Civics: NSA, NIST, and post-quantum cryptography: Announcing my second lawsuit against the U.S. government. #nsa #nist #des #dsa #dualec #sigintenablingproject #nistpqc #foia


NSA’s policy decision to sabotage public cryptographic standards. In 1968, the National Bureau of Standards (NBS) “went to NSA for help”, in the words of an internal NSA history book. Work by journalists over several years forced NSA to release the relevant portions of the book in 2013, and before that smaller portions in 2008 and 2009.

NBS was an agency inside the U.S. Department of Commerce, another part of the U.S. government. Later NBS was renamed the National Institute of Standards and Technology (NIST). The reason NBS went to NSA is that NBS had decided to develop a U.S. government encryption standard.

According to the same history book, this triggered an internal debate within NSA, culminating in NSA deciding to manipulate public standards to make sure they were “weak enough” for NSA to break them:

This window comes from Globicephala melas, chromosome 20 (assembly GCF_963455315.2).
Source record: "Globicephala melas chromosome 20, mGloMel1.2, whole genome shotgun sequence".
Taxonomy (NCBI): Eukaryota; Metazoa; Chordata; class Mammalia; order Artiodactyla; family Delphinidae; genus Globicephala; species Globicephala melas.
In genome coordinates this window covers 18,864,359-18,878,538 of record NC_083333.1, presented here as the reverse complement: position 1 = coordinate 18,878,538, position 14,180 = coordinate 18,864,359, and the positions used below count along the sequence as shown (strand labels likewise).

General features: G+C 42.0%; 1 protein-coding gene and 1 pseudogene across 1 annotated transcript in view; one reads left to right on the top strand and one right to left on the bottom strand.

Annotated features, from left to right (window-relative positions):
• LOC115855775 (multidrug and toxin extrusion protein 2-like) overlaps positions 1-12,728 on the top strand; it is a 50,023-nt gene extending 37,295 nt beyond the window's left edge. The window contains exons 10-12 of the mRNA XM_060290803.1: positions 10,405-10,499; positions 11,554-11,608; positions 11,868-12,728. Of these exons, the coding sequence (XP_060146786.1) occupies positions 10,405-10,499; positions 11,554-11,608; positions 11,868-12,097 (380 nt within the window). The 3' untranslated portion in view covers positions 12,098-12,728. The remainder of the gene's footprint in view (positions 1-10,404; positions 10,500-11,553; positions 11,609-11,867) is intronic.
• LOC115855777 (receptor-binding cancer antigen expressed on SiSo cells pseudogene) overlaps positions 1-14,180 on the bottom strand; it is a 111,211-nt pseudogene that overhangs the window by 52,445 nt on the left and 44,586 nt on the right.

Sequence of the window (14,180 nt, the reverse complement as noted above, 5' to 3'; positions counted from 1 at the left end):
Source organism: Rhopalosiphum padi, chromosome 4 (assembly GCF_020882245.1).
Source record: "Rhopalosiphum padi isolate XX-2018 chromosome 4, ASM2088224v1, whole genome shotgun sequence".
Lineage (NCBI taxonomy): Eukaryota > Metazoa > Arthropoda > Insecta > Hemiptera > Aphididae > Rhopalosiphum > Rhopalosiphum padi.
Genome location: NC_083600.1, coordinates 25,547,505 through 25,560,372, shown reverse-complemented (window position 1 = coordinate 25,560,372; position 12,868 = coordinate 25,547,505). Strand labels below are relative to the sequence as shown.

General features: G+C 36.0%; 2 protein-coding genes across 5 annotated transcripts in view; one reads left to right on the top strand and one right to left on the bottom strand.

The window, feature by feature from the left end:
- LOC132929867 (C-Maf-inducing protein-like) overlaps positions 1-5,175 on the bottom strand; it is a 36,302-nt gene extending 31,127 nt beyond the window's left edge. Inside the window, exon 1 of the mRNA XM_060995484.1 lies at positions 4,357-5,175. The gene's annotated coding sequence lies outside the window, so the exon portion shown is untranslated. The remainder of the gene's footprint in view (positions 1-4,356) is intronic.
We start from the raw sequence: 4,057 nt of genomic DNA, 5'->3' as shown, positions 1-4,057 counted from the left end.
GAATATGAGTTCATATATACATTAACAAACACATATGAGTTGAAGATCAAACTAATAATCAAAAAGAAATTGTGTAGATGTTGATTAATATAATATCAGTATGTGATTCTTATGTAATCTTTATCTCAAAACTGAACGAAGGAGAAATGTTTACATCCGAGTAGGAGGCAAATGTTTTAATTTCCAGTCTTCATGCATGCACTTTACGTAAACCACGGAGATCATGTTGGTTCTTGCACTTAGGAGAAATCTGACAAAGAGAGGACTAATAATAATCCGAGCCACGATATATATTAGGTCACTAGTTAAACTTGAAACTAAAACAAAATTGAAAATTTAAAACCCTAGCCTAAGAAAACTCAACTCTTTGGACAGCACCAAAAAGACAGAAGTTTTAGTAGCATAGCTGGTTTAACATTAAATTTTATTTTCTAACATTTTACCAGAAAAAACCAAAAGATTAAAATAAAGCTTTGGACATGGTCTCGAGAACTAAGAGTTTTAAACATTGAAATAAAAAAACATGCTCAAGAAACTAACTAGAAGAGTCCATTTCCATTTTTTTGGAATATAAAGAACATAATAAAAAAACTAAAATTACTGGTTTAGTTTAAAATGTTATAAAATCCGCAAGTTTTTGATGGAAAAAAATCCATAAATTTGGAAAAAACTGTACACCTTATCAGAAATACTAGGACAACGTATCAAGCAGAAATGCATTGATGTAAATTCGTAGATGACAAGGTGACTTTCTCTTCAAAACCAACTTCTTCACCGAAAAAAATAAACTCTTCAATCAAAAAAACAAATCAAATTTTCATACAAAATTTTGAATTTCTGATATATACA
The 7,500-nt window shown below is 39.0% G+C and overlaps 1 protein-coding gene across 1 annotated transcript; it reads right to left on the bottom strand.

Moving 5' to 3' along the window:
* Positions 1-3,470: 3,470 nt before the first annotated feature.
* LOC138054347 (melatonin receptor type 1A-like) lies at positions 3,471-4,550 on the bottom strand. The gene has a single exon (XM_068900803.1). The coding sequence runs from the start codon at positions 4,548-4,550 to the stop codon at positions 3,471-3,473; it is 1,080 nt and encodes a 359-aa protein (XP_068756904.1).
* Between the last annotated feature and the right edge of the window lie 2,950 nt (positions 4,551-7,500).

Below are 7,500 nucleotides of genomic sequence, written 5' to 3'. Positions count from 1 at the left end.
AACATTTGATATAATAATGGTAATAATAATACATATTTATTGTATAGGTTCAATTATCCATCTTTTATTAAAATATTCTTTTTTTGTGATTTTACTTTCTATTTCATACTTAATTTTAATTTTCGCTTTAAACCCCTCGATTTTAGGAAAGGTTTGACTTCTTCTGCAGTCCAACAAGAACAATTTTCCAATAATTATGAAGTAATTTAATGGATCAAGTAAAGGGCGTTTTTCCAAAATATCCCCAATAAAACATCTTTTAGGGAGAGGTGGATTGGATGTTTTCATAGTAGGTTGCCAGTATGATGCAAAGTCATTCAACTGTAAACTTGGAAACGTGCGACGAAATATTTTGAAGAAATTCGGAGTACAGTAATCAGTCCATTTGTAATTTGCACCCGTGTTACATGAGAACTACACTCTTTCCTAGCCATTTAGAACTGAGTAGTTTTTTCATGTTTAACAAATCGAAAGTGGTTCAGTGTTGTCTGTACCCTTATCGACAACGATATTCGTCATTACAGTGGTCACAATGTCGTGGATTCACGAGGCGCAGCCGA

Narrowing the encryption problem to a single, influential algorithm might drive out competitors, and that would reduce the field that NSA had to be concerned about. Could a public encryption standard be made secure enough to protect against everything but a massive brute force attack, but weak enough to still permit an attack of some nature using very sophisticated (and expensive) techniques?

NSA then worked with NBS and IBM’s Walter Tuchman on the design of what later became the Data Encryption Standard (DES):

NSA gave Tuchman a clearance and brought him in to work jointly with the Agency on his Lucifer modification … The relationship between NSA and NBS was very close. NSA scientists working the problem crossed back and forth between the two agencies, and NSA unquestionably exercised an influential role in the algorithm.

Back in the 1970s, Tuchman and NSA told a completely different story to the public. For example, regarding accusations that IBM and NSA had “conspired”, Tuchman told an interviewer “We developed the DES algorithm entirely within IBM using IBMers. The NSA did not dictate a single wire!”

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